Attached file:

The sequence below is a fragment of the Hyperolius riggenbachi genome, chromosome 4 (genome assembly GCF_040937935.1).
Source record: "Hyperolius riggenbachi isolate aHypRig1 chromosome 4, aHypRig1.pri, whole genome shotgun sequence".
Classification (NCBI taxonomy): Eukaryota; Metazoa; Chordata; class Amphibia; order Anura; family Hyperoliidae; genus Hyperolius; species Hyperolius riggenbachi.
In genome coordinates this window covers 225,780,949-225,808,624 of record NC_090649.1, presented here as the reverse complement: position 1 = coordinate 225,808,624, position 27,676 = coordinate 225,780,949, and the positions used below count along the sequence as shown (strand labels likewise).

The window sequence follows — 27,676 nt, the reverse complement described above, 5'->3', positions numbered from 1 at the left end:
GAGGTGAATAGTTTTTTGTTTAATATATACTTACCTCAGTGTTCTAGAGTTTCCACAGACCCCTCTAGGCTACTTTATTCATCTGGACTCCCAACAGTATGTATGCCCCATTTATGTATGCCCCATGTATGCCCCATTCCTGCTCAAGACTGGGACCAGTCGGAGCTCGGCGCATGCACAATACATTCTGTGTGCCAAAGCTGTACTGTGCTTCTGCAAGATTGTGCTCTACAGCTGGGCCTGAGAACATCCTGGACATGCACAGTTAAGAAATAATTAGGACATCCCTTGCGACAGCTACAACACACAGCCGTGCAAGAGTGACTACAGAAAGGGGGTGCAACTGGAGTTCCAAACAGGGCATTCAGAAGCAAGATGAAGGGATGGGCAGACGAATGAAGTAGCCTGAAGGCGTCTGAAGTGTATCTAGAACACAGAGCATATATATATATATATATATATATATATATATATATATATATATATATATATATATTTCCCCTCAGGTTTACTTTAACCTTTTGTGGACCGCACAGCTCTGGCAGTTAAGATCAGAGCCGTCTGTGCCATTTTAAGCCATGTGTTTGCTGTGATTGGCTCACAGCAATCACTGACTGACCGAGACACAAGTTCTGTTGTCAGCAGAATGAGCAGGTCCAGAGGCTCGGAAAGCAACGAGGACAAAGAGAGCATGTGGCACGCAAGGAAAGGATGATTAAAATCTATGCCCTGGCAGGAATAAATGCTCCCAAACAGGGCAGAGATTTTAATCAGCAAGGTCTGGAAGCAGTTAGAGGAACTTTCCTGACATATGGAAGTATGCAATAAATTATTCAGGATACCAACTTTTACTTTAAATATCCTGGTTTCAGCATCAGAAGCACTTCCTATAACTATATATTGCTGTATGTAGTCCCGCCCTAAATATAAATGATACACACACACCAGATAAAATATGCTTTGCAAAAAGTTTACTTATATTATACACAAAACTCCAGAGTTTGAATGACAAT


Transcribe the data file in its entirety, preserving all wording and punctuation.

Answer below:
The sequence below is a fragment of the Hyperolius riggenbachi genome, chromosome 4 (genome assembly GCF_040937935.1).
Source record: "Hyperolius riggenbachi isolate aHypRig1 chromosome 4, aHypRig1.pri, whole genome shotgun sequence".
Classification (NCBI taxonomy): Eukaryota; Metazoa; Chordata; class Amphibia; order Anura; family Hyperoliidae; genus Hyperolius; species Hyperolius riggenbachi.
In genome coordinates this window covers 225,780,949-225,808,624 of record NC_090649.1, presented here as the reverse complement: position 1 = coordinate 225,808,624, position 27,676 = coordinate 225,780,949, and the positions used below count along the sequence as shown (strand labels likewise).

The window sequence follows — 27,676 nt, the reverse complement described above, 5'->3', positions numbered from 1 at the left end:
GAGGTGAATAGTTTTTTGTTTAATATATACTTACCTCAGTGTTCTAGAGTTTCCACAGACCCCTCTAGGCTACTTTATTCATCTGGACTCCCAACAGTATGTATGCCCCATTTATGTATGCCCCATGTATGCCCCATTCCTGCTCAAGACTGGGACCAGTCGGAGCTCGGCGCATGCACAATACATTCTGTGTGCCAAAGCTGTACTGTGCTTCTGCAAGATTGTGCTCTACAGCTGGGCCTGAGAACATCCTGGACATGCACAGTTAAGAAATAATTAGGACATCCCTTGCGACAGCTACAACACACAGCCGTGCAAGAGTGACTACAGAAAGGGGGTGCAACTGGAGTTCCAAACAGGGCATTCAGAAGCAAGATGAAGGGATGGGCAGACGAATGAAGTAGCCTGAAGGCGTCTGAAGTGTATCTAGAACACAGAGCATATATATATATATATATATATATATATATATATATATATATATATATATATATATTTCCCCTCAGGTTTACTTTAACCTTTTGTGGACCGCACAGCTCTGGCAGTTAAGATCAGAGCCGTCTGTGCCATTTTAAGCCATGTGTTTGCTGTGATTGGCTCACAGCAATCACTGACTGACCGAGACACAAGTTCTGTTGTCAGCAGAATGAGCAGGTCCAGAGGCTCGGAAAGCAACGAGGACAAAGAGAGCATGTGGCACGCAAGGAAAGGATGATTAAAATCTATGCCCTGGCAGGAATAAATGCTCCCAAACAGGGCAGAGATTTTAATCAGCAAGGTCTGGAAGCAGTTAGAGGAACTTTCCTGACATATGGAAGTATGCAATAAATTATTCAGGATACCAACTTTTACTTTAAATATCCTGGTTTCAGCATCAGAAGCACTTCCTATAACTATATATTGCTGTATGTAGTCCCGCCCTAAATATAAATGATACACACACACCAGATAAAATATGCTTTGCAAAAAGTTTACTTATATTATACACAAAACTCCAGAGTTTGAATGACAAT